Written by Dennis Walsh Thursday, 01 July 2004 00:00
It may seem like there are not enough hours in a day to get everything done. Some things never make it to the top of the “To Do” list. An area that is normally taken for granted is your network, server, and computers. It is easy to assume that everything is OK because you are not having any problems…well, not right now anyway. You could also drive your car for 40,000 miles without changing the oil and probably not have any engine problems. But, would you buy that car based on its reliability and the expectation that it has a lot of miles left in it?
INSTALL WINDOWS UPDATES AND SERVICE PACKS
Microsoft releases fixes, updates, and patches (FUPs) on a regular basis. Currently, Microsoft is releasing these updates on the second Tuesday of each month. This could change by the time you read this article. The service packs are released with less frequency, about once a year for each operating system. (Windows XP and Windows 98 are operating systems.) You can use Windows Update to download and install the latest FUPs. These are changes to the operating system and should be installed with caution. Many larger corporations will test the updates in their labs before they install them on their PCs. I realize that you probably don’t have the staff or test lab, so I recommend that you have your computer support company install the FUPs for you.
CHECK THE BACKUP LOGS AND RUN A TEST RESTORE
I know you are backing up your data every day, right? But are you checking to make sure the backup process is working correctly? Your backup software should create a log file for each backup or add information to a log file each time a backup is run. In some cases, the software may also include a section that shows a summary of each job and whether or not it was completed successfully. You should check the backup log or summary area every day to make sure the backup is working correctly. Get in the habit of checking when you change the media (tape, CD, external hard drive, etc). But (you know there is always a “gotcha” with this tech stuff), you should also run a test restore at least once a month to make sure you can read the data off the media you use for backup. Unfortunately, I do have people tell me that they never checked the logs and/or never tested the backup and lost all of their data. I am not recommending that you restore your entire server or even your application data. I choose a file that is not critical and rename the extension to .old. For example, I change the file manual.pdf to manual.old. I then restore this one file from the backup media to the hard drive.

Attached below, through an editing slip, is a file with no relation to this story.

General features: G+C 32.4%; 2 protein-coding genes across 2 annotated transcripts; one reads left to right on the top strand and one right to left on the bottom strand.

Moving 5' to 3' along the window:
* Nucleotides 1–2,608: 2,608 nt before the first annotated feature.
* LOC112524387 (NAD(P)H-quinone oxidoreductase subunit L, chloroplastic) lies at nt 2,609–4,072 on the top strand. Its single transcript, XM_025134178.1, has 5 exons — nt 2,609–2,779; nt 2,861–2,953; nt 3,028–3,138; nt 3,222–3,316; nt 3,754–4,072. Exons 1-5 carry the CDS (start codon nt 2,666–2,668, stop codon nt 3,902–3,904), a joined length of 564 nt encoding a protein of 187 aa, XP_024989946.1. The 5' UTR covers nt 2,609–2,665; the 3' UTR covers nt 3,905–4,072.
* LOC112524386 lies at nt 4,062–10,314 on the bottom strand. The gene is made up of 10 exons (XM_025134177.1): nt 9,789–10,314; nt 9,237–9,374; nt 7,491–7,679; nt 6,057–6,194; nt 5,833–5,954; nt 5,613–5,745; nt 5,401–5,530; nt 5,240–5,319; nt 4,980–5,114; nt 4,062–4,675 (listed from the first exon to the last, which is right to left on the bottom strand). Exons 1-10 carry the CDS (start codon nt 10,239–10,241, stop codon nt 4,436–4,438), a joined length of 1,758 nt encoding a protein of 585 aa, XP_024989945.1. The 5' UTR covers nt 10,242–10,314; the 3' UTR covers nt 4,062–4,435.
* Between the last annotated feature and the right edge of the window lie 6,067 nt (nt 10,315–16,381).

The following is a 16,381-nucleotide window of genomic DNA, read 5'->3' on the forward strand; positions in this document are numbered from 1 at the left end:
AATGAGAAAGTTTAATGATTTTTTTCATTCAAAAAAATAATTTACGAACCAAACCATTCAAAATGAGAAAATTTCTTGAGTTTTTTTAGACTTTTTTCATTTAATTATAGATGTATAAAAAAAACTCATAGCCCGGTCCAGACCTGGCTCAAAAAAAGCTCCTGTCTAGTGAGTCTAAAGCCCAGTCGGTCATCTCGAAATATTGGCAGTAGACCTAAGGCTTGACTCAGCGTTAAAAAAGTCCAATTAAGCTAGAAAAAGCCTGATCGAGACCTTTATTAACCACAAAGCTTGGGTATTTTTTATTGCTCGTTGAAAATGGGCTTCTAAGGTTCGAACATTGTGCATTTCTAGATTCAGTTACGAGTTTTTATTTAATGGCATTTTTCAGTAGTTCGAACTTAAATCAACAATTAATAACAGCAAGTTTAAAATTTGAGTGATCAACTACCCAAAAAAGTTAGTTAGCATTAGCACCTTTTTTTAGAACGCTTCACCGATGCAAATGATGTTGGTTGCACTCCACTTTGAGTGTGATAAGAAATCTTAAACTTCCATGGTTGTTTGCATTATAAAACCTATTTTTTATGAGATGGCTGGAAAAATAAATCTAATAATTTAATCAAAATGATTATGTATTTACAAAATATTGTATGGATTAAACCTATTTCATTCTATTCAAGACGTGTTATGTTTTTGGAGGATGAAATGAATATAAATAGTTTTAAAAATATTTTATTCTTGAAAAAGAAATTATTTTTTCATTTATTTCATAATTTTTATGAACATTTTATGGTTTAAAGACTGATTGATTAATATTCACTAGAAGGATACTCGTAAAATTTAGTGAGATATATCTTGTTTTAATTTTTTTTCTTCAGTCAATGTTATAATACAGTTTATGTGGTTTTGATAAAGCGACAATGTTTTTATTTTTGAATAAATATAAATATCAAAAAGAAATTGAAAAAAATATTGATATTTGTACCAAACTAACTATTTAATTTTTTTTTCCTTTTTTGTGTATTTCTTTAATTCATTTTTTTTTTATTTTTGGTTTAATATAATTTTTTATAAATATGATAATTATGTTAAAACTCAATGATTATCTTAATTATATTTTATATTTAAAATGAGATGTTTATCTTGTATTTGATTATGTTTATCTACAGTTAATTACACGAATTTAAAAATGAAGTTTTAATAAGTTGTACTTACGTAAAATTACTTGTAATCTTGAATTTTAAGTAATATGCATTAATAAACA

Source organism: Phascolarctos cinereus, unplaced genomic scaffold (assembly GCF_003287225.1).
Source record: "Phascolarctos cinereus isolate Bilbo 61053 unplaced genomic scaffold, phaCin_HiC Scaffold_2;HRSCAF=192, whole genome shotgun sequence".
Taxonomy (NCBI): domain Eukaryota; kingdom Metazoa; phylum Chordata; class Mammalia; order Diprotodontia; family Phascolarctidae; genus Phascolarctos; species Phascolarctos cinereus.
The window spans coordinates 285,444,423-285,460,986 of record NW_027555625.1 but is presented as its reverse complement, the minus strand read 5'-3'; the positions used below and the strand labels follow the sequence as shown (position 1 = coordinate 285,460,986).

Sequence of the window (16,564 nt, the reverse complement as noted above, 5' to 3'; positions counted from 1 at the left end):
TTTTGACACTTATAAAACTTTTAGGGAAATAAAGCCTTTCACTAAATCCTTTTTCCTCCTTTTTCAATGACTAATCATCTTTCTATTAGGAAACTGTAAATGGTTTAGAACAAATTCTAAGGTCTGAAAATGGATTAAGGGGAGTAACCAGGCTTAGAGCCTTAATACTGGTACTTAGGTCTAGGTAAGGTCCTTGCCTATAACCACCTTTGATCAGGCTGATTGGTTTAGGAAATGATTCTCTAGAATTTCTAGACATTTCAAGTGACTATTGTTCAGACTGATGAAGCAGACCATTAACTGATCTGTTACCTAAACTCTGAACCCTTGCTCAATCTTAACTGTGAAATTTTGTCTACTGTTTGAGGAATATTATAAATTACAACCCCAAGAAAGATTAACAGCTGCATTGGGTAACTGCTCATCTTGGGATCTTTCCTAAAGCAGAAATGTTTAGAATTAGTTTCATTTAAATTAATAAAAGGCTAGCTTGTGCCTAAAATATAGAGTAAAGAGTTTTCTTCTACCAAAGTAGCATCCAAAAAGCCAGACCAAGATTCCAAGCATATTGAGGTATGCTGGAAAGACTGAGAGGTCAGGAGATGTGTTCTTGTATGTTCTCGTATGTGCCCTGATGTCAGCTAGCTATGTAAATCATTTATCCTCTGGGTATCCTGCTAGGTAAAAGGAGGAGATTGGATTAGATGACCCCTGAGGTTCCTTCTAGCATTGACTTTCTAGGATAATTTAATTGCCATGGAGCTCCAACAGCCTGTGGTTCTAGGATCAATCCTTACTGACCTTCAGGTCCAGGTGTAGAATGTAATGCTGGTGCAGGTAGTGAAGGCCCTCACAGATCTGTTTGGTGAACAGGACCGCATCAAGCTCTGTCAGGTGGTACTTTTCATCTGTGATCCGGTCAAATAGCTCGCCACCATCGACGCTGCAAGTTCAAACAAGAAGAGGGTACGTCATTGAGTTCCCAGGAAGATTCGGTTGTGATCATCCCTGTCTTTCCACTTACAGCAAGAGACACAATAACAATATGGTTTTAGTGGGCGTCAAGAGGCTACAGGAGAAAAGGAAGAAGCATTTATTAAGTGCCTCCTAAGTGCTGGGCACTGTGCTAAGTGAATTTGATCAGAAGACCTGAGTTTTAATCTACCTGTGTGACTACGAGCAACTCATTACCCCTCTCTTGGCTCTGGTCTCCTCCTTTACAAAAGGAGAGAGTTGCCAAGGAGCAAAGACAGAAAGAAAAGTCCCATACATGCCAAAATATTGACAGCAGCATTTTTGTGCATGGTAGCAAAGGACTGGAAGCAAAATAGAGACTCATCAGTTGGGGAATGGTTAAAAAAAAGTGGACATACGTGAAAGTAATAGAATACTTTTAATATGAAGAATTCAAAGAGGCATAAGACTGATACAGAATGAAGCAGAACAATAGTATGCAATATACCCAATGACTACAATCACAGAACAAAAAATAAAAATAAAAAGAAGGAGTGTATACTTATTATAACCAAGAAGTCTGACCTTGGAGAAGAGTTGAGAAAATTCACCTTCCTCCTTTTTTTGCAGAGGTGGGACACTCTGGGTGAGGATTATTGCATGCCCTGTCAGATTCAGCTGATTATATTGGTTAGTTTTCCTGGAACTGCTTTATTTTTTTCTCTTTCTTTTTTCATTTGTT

CHECK THE SELECTIONS FOR THE BACKUP JOB
As part of the setup and configuration of your backup software, you need to select the files and folders that are part of the backup job list. You should check this list at least once a month to make sure you are backing up all of your data. The selections may not be the entire C and D drive (or whatever letters your server has for drives). If you have selected to backup just a few of the folders on the D drive and then install a new software program on D, it may not be added to the backup list. Don’t find out the hard way that your backup was working fine, but it was not backing up all of your data. I see this a lot with certain accounting packages. Such programs will put the data file in the same folder as the application files, under Program Files.
If you check the selections at the same time you are running the test restore, then you have saved yourself an extra trip to the server. Please take the time to look at your folders and files through My Computer or Windows Explorer and not just through the selections list. The list of available files and folders in the selections area may not be refreshing correctly, and you won’t see the new folders.
CHECK THE SERVER EVENT LOGS
If you are running a Windows server, then you have event logs that need to be checked on a monthly basis. You will usually find the logs under the System Administration, Event Viewer. The 2 most common logs to check are the Application and System logs. Usually the events with the blue icon are informational and nothing to worry about. The events with the yellow icon are warnings that should be investigated further. The events with the red icon indicate an issue that needs to be addressed immediately. Here’s the “gotcha”… some red icon events are not critical and can be ignored. If you have driven in Massachusetts, then you understand that red does not always mean stop.
CHECK THE RAID AND DISK HEALTH